Sunday, September 12, 2010

William F. Buckley

Jeremy Lott writes whimsically about a man who, for many years, was the poster boy of reasoned conservatism. Lott’s brief biography of William F. Buckley is one of Thomas Nelson’s Christian Encounter Series. I was a little curious that Buckley might be portrayed as an evangelical Christian, an icon of the religious right. This was not the scope of the book. Lott exposed Buckley’s deep commitment to his Roman Catholic faith and showed how that faith shaped his worldview. For Buckley, religion was not something to be compartmentalized and segregated from public life.

In this brief and very readable biography we learn some interesting features about Buckley’s life. All of these were new to me. His first language was not English, but Spanish, which is even more incredible given Buckley’s writing style. One needs a dictionary at the ready when reading him. He was a deep cover agent in Mexico for the CIA, even if only for nine months; he was godfather to Howard Hunt’s children and stepped in when Hunt went to prison for the Watergate break-in (Hunt’s wife died in a plane crash a few month prior to his incarceration).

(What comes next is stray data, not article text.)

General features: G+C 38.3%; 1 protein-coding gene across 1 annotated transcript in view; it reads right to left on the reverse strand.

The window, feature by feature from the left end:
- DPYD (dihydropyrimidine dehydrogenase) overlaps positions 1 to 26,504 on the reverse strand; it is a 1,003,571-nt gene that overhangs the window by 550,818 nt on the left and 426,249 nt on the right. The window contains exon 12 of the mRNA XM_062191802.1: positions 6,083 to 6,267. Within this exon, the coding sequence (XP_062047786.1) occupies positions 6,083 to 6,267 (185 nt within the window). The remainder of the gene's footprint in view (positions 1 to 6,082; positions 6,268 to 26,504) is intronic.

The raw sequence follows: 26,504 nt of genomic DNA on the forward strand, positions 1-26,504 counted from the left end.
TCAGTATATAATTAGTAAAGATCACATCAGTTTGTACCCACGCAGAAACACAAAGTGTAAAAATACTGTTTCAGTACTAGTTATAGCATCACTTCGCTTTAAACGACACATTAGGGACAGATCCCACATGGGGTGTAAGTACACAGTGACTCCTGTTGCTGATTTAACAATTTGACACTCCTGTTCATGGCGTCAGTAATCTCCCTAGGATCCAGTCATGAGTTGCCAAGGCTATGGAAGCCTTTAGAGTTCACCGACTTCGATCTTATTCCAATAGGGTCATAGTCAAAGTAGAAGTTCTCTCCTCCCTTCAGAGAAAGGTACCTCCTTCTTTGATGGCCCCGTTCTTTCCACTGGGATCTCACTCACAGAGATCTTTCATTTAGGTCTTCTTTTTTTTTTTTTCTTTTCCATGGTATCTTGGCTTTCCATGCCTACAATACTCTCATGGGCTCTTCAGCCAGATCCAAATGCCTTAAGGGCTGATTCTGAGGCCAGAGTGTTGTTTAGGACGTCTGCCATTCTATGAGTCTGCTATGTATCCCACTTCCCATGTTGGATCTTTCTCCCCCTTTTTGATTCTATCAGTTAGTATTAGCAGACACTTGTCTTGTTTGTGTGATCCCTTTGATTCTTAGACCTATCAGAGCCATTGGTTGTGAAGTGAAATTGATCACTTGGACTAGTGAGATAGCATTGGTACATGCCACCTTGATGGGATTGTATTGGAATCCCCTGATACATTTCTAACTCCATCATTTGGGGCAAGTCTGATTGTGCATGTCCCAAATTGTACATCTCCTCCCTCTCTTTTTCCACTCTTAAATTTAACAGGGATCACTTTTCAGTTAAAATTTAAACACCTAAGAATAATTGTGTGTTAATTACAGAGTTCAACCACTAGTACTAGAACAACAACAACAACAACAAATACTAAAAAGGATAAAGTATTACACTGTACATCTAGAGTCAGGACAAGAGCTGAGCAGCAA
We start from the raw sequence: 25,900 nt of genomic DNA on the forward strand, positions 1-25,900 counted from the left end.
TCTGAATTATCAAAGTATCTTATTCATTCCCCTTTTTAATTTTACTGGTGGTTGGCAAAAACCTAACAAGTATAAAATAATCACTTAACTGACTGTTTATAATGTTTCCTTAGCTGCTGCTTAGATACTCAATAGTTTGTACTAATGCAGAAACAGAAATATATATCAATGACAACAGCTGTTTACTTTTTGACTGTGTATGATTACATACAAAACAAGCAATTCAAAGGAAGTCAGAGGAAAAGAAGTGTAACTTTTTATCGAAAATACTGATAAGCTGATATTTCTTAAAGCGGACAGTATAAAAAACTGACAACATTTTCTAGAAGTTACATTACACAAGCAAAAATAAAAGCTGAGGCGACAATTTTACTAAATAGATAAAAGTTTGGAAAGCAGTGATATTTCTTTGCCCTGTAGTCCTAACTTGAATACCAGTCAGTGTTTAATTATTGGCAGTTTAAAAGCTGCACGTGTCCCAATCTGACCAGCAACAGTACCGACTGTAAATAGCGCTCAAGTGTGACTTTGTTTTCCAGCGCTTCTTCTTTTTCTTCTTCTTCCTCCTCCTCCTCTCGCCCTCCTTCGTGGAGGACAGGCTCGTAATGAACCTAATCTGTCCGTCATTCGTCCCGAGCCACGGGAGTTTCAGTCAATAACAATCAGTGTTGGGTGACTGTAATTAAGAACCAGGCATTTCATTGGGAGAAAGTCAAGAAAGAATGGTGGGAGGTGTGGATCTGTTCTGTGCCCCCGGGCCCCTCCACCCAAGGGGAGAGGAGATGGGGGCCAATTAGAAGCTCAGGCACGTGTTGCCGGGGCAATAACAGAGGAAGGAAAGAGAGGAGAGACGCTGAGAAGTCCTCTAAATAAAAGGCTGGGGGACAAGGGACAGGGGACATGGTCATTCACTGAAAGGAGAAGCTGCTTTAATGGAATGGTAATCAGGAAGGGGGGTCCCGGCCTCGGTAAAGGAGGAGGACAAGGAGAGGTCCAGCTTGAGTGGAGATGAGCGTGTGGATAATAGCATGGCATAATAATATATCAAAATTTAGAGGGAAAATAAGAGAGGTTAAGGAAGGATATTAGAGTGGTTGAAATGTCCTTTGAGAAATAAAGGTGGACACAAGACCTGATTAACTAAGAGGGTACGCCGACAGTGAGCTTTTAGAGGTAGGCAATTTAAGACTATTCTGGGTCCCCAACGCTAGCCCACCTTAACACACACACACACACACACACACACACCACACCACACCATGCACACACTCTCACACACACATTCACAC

Many know William Buckley as the editor of the National Review or the host of the long running "Firing Line." Lott gives us a glimpse into the private thought of this man. This book is a worthwhile read.

Disclosure of Material Connection: I received this book free from the publisher through the book review bloggers program. I was not required to write a positive review. The opinions I have expressed are my own. I am disclosing this in accordance with the Federal Trade Commission’s 16 CFR, Part 255

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